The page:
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Chronicle of Higher Education offers shallow view of Christian colleges and student marriages

Chronicle of Higher Education offers shallow view of Christian colleges and student marriages

Before you get too far along, you might want to click on the video above and watch this introductory video from Cedarville University in Ohio.

Yes, it's a promotional thing, but it also captures the gestalt of this rather theologically conservative evangelical school.

I believe such understanding will help as you evaluate a report from The Chronicle of Higher Education that gives somewhat short shrift to the notion that one happy byproduct of Christian education is a crop of Christian marriages. That implied negativity, among other issues, is one of the journalistic problems I found in the article, headlined, "‘Ring by Spring’: How Christian Colleges Fuel Students’ Rush to Get Engaged."

Let's start with a slightly longish excerpt:

It was "surreal" for Nikki Garns when Cedric Martin got on one knee in Pennsylvania’s Caledonia State Park, framed by a beautiful waterfall and mountains, to ask her if she would marry him. When she exclaimed, "Yes!," Ms. Garns was only a sophomore.
Mr. Martin’s proposal, although it felt surreal, wasn’t a surprise. For about a month before the engagement, both Ms. Garns and Mr. Martin had talked with her parents, assuring them that they were mature enough to be engaged. Initially, her parents said they thought she was too young. After talking with their daughter one-on-one, however, Ms. Garns’s parents gave Mr. Martin their approval.
Ms. Garns isn’t the only student at Houghton College, a Christian college in western New York, who’s engaged. Like many Christian institutions, Houghton is gripped by a trend known as "ring by spring," which refers to the aspiration among many students to be engaged by the spring semester of their senior year.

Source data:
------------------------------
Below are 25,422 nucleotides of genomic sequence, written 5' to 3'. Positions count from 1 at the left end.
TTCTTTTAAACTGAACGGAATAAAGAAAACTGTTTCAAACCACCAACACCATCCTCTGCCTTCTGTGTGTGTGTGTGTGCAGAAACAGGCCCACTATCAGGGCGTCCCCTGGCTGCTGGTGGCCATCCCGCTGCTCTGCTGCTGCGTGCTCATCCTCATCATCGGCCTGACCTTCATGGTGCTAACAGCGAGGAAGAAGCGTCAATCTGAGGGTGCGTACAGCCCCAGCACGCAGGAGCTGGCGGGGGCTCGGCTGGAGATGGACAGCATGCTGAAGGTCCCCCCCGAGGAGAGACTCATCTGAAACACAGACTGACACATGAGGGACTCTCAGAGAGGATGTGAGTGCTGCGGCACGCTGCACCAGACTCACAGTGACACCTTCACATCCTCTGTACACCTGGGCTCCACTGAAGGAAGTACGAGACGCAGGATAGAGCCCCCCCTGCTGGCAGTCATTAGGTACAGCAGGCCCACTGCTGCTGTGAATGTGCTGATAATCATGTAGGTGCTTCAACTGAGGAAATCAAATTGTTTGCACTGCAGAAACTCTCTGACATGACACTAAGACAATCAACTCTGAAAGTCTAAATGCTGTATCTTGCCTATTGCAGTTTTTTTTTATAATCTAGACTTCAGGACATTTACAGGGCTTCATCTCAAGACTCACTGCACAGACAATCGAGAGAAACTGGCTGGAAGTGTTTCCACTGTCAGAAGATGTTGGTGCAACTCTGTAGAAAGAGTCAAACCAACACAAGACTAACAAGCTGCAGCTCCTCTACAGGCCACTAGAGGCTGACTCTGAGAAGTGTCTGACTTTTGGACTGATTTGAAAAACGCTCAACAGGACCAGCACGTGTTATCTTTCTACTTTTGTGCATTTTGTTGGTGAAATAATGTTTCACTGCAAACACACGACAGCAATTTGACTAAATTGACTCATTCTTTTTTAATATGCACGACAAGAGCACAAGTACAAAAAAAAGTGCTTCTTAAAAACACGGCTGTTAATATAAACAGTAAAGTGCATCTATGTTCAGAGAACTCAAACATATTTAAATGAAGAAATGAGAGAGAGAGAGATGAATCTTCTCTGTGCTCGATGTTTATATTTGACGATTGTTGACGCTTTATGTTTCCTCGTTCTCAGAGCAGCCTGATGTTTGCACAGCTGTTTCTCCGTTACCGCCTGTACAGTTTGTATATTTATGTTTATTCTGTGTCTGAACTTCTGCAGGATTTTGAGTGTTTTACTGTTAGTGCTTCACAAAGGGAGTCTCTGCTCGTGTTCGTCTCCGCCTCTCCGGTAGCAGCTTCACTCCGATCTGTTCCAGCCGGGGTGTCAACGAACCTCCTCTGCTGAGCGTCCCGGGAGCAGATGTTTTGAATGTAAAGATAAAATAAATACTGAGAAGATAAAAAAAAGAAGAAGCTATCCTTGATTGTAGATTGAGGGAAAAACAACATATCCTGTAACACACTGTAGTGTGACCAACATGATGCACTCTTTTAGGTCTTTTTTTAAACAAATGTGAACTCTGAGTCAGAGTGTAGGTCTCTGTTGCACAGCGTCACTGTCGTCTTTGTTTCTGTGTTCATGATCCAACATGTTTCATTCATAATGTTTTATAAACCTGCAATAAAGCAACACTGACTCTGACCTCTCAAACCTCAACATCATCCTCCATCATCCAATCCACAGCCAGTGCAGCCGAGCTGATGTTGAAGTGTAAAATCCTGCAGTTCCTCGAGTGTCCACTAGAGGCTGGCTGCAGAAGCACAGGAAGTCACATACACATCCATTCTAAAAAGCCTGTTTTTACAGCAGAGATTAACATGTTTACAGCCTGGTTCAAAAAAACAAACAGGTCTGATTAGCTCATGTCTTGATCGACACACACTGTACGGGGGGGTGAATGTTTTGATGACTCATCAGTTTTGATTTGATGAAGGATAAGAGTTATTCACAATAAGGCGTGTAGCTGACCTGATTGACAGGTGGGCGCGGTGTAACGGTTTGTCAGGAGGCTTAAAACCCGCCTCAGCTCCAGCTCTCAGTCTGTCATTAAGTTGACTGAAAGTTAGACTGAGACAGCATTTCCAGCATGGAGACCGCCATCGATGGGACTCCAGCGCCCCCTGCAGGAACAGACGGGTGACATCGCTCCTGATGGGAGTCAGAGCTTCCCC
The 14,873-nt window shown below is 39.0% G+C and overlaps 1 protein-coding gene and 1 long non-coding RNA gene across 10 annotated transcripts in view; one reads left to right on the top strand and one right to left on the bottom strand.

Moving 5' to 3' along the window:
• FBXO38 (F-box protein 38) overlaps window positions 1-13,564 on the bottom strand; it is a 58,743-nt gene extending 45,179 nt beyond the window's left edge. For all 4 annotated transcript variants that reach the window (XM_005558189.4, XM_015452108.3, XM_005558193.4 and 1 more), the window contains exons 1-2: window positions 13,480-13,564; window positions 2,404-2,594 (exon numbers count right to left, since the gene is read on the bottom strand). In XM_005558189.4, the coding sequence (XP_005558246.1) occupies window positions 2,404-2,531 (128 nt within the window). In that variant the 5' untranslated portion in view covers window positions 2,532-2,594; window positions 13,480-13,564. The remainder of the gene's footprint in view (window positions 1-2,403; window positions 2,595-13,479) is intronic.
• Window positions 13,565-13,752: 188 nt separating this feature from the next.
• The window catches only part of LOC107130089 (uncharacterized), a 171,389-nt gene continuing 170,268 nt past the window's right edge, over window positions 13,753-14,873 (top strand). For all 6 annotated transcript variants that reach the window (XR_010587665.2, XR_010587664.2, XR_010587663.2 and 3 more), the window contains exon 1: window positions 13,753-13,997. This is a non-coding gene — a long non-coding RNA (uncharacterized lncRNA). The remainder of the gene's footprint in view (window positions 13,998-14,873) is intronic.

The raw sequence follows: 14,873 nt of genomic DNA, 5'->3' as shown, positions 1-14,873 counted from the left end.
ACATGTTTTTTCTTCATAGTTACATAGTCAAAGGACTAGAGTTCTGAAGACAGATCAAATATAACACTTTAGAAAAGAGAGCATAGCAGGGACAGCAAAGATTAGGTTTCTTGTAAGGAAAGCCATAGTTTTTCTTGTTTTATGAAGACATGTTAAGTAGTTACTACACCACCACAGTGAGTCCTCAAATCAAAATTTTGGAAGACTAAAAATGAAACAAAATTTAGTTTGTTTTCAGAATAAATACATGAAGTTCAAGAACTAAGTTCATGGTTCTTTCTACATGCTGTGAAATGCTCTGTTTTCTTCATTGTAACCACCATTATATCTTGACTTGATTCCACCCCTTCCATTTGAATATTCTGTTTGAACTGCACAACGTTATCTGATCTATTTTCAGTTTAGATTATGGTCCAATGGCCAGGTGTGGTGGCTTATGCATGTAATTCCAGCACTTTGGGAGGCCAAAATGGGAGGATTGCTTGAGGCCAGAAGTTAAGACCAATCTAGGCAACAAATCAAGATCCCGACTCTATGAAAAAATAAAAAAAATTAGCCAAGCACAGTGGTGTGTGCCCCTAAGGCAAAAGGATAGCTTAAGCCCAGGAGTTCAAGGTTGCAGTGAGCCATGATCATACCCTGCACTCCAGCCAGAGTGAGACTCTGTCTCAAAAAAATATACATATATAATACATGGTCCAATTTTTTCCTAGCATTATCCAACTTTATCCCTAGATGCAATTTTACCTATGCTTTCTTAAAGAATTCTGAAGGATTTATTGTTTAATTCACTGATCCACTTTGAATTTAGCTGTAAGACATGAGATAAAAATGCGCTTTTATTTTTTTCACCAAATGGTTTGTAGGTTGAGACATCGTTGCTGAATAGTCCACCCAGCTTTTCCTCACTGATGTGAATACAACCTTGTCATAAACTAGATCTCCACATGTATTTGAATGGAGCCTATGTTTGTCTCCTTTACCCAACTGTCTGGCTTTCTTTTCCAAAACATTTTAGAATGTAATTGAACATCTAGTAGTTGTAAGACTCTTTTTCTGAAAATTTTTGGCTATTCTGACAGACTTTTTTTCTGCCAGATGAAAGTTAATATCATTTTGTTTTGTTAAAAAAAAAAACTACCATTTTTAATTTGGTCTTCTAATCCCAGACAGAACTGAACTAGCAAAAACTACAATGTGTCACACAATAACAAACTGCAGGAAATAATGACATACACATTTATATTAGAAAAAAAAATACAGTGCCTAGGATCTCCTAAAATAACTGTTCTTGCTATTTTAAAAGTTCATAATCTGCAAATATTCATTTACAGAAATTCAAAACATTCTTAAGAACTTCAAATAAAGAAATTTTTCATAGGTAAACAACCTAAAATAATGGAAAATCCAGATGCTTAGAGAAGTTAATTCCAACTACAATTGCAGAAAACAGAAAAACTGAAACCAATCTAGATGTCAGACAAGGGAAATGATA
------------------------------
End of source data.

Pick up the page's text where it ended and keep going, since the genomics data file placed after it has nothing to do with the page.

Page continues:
And, like other colleges, Houghton acknowledges the trend, and even advances it. The college’s counseling center offers a couples retreat for seriously dating or engaged couples, which brings 12 to 15 couples to a local camp to listen to a renowned speaker discuss the Biblical fundamentals of marriage. Six weeks after the retreat, the couples meet up again for a "Great Date Night."

I realize the Chronicle is a secular newspaper and I have no idea of the faith background, if any, of the reporter and editors involved with this story. But think about this: students at Christian colleges find themselves "gripped by a tend" in which these young adults want to get engaged and be married. Shocking, isn't it?

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John L. Allen, Jr., notes some behind the scenes tension about the people's pope

John L. Allen, Jr., notes some behind the scenes tension about the people's pope

So the pope's quiet little tour of the deep blue zip codes in North America's media corridor is done and now, largely behind closed doors, the 2015 Synod of Bishops in Rome is up and running.

If you read the headlines, this gathering is essentially about the moral status of homosexual relationships, attempts to modernize church teachings on divorce and, oh yeah, there is that whole family crisis thing that Pope Francis has been talking about so much (cue: yawns in offices of elite editors).